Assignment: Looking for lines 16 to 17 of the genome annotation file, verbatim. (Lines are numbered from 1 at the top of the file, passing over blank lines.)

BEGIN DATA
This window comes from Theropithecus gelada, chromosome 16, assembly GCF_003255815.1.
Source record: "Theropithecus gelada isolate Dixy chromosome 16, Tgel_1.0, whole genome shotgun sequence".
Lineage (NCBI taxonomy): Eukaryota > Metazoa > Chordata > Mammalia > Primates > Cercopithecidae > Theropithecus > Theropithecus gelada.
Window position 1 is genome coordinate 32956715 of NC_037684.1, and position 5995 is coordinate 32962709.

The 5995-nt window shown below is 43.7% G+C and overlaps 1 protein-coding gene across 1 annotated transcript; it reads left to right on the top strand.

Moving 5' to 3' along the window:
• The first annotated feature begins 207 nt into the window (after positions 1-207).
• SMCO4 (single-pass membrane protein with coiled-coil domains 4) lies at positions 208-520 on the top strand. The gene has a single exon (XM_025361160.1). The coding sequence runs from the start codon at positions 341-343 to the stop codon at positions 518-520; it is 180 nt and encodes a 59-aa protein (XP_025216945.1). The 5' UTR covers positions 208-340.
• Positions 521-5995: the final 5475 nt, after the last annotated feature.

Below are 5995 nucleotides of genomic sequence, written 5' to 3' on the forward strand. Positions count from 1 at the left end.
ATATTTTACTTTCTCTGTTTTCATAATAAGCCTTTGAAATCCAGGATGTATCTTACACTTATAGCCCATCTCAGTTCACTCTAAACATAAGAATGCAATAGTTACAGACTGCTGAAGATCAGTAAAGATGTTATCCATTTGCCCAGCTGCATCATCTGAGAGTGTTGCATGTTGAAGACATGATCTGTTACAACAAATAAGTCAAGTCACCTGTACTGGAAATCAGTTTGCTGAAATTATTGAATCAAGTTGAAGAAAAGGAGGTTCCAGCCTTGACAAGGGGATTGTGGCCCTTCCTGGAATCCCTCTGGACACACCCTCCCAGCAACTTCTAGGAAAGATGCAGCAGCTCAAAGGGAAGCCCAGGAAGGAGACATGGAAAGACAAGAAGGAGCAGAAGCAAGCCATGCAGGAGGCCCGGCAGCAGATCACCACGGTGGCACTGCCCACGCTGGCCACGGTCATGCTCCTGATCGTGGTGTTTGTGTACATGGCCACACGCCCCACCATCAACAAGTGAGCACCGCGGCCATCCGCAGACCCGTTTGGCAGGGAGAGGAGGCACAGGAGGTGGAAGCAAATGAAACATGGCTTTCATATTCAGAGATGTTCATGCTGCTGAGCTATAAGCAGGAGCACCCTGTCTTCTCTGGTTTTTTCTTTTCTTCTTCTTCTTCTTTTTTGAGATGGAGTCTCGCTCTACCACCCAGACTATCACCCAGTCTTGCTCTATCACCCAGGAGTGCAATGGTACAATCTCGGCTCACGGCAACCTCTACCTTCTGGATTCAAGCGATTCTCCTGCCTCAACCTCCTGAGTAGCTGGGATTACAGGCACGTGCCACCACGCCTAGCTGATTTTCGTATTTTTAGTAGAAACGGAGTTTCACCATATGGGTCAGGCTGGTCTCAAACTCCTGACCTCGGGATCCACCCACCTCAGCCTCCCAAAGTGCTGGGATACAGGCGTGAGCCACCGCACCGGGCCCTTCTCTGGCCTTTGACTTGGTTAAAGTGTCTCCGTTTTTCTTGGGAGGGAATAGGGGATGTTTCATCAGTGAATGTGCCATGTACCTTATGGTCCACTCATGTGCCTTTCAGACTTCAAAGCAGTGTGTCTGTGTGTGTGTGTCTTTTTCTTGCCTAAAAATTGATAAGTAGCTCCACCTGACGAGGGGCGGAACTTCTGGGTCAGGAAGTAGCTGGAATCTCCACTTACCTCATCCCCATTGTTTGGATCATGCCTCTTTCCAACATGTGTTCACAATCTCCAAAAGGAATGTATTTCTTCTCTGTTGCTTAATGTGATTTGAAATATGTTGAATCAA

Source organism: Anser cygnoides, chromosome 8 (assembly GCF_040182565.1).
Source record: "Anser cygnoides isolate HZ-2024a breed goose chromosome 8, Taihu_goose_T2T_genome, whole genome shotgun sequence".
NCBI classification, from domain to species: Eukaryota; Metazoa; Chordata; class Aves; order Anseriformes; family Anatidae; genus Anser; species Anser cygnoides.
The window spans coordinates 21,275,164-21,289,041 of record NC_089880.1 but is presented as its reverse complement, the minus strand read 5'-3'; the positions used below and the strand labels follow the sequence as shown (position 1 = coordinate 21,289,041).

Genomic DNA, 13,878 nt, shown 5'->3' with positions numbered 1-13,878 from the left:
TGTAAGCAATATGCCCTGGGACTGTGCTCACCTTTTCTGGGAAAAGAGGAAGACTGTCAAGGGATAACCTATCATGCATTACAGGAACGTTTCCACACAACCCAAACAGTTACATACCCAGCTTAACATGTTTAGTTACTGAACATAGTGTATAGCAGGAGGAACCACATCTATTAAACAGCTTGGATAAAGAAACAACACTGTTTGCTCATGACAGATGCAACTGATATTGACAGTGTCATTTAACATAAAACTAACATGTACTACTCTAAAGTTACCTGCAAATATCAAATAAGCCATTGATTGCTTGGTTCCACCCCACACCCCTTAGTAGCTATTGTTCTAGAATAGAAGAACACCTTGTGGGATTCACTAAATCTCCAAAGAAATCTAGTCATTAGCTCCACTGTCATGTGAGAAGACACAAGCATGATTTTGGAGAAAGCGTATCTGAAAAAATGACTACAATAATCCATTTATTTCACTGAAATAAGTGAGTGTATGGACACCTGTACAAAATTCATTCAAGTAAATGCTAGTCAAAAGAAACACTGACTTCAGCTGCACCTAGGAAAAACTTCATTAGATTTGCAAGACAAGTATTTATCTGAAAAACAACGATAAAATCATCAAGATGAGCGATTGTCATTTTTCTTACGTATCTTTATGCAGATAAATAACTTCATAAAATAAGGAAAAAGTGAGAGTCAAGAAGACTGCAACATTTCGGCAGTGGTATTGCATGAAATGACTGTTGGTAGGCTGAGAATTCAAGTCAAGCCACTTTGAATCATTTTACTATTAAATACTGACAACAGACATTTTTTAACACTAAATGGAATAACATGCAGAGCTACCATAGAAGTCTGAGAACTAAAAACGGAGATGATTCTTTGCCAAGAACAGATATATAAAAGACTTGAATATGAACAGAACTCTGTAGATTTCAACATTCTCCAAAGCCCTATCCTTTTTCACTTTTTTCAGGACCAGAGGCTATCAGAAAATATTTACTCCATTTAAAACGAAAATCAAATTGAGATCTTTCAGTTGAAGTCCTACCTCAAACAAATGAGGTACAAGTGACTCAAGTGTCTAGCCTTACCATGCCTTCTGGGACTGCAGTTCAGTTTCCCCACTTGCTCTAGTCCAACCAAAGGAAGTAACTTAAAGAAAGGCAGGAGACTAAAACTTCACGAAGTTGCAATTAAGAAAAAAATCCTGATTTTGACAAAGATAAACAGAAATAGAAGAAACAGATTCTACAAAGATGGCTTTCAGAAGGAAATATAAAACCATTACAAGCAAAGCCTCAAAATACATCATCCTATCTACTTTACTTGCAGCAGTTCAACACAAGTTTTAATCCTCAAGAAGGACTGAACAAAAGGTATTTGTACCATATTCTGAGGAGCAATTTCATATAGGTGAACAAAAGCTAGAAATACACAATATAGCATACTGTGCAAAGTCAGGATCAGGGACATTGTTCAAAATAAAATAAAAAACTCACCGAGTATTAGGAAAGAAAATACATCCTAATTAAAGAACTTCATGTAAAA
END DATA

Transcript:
Genomic DNA, 13,878 nt, shown 5'->3' with positions numbered 1-13,878 from the left:
TGTAAGCAATATGCCCTGGGACTGTGCTCACCTTTTCTGGGAAAAGAGGAAGACTGTCAAGGGATAACCTATCATGCATTACAGGAACGTTTCCACACAACCCAAACAGTTACATACCCAGCTTAACATGTTTAGTTACTGAACATAGTGTATAGCAGGAGGAACCACATCTATTAAACAGCTTGGATAAAGAAACAACACTGTTTGCTCATGACAGATGCAACTGATATTGACAGTGTCATTTAACATAAAACTAACATGTACTACTCTAAAGTTACCTGCAAATATCAAATAAGCCATTGATTGCTTGGTTCCACCCCACACCCCTTAGTAGCTATTGTTCTAGAATAGAAGAACACCTTGTGGGATTCACTAAATCTCCAAAGAAATCTAGTCATTAGCTCCACTGTCATGTGAGAAGACACAAGCATGATTTTGGAGAAAGCGTATCTGAAAAAATGACTACAATAATCCATTTATTTCACTGAAATAAGTGAGTGTATGGACACCTGTACAAAATTCATTCAAGTAAATGCTAGTCAAAAGAAACACTGACTTCAGCTGCACCTAGGAAAAACTTCATTAGATTTGCAAGACAAGTATTTATCTGAAAAACAACGATAAAATCATCAAGATGAGCGATTGTCATTTTTCTTACGTATCTTTATGCAGATAAATAACTTCATAAAATAAGGAAAAAGTGAGAGTCAAGAAGACTGCAACATTTCGGCAGTGGTATTGCATGAAATGACTGTTGGTAGGCTGAGAATTCAAGTCAAGCCACTTTGAATCATTTTACTATTAAATACTGACAACAGACATTTTTTAACACTAAATGGAATAACATGCAGAGCTACCATAGAAGTCTGAGAACTAAAAACGGAGATGATTCTTTGCCAAGAACAGATATATAAAAGACTTGAATATGAACAGAACTCTGTAGATTTCAACATTCTCCAAAGCCCTATCCTTTTTCACTTTTTTCAGGACCAGAGGCTATCAGAAAATATTTACTCCATTTAAAACGAAAATCAAATTGAGATCTTTCAGTTGAAGTCCTACCTCAAACAAATGAGGTACAAGTGACTCAAGTGTCTAGCCTTACCATGCCTTCTGGGACTGCAGTTCAGTTTCCCCACTTGCTCTAGTCCAACCAAAGGAAGTAACTTAAAGAAAGGCAGGAGACTAAAACTTCACGAAGTTGCAATTAAGAAAAAAATCCTGATTTTGACAAAGATAAACAGAAATAGAAGAAACAGATTCTACAAAGATGGCTTTCAGAAGGAAATATAAAACCATTACAAGCAAAGCCTCAAAATACATCATCCTATCTACTTTACTTGCAGCAGTTCAACACAAGTTTTAATCCTCAAGAAGGACTGAACAAAAGGTATTTGTACCATATTCTGAGGAGCAATTTCATATAGGTGAACAAAAGCTAGAAATACACAATATAGCATACTGTGCAAAGTCAGGATCAGGGACATTGTTCAAAATAAAATAAAAAACTCACCGAGTATTAGGAAAGAAAATACATCCTAATTAAAGAACTTCATGTAAAA